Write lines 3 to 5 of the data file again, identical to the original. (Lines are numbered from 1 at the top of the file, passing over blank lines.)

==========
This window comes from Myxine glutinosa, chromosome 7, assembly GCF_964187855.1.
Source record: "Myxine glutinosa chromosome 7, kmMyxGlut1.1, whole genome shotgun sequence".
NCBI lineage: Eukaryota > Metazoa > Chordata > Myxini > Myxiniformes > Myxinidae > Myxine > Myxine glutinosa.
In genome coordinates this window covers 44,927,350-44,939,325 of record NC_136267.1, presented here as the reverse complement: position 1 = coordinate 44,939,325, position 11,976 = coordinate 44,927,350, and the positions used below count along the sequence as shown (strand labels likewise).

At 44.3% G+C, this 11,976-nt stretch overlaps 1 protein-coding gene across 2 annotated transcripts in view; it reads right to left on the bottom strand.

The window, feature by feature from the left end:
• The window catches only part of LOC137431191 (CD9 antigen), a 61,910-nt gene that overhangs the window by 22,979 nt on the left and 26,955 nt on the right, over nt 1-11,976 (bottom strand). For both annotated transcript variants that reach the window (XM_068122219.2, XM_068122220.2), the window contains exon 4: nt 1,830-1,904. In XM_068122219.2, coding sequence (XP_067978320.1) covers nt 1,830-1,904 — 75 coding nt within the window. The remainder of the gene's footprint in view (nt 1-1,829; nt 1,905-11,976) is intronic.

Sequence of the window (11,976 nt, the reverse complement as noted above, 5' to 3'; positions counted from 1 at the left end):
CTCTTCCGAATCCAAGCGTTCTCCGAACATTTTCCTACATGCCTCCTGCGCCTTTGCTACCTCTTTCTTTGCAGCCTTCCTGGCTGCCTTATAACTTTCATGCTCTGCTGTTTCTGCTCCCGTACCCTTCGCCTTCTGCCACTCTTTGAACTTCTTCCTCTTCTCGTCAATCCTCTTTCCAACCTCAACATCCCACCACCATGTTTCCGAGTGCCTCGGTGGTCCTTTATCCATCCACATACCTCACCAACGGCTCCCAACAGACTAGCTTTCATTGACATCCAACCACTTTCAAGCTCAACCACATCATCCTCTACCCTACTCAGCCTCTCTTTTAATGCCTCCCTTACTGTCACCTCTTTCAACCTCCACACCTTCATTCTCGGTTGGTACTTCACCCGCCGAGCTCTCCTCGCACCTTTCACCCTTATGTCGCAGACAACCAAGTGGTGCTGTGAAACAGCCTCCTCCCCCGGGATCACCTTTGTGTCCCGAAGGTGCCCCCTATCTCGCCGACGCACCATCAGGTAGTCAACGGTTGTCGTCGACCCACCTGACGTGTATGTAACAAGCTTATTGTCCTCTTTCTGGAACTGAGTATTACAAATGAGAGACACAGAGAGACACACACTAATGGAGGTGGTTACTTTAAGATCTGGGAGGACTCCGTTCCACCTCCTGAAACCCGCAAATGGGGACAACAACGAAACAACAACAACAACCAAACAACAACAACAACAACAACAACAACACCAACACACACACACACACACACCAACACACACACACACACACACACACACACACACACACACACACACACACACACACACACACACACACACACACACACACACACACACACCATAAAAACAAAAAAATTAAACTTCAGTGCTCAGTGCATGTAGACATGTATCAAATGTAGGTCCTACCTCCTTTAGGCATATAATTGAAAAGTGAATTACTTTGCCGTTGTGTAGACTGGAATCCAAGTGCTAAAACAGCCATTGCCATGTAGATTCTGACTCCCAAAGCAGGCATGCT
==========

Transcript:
NCBI lineage: Eukaryota > Metazoa > Chordata > Myxini > Myxiniformes > Myxinidae > Myxine > Myxine glutinosa.
In genome coordinates this window covers 44,927,350-44,939,325 of record NC_136267.1, presented here as the reverse complement: position 1 = coordinate 44,939,325, position 11,976 = coordinate 44,927,350, and the positions used below count along the sequence as shown (strand labels likewise).

At 44.3% G+C, this 11,976-nt stretch overlaps 1 protein-coding gene across 2 annotated transcripts in view; it reads right to left on the bottom strand.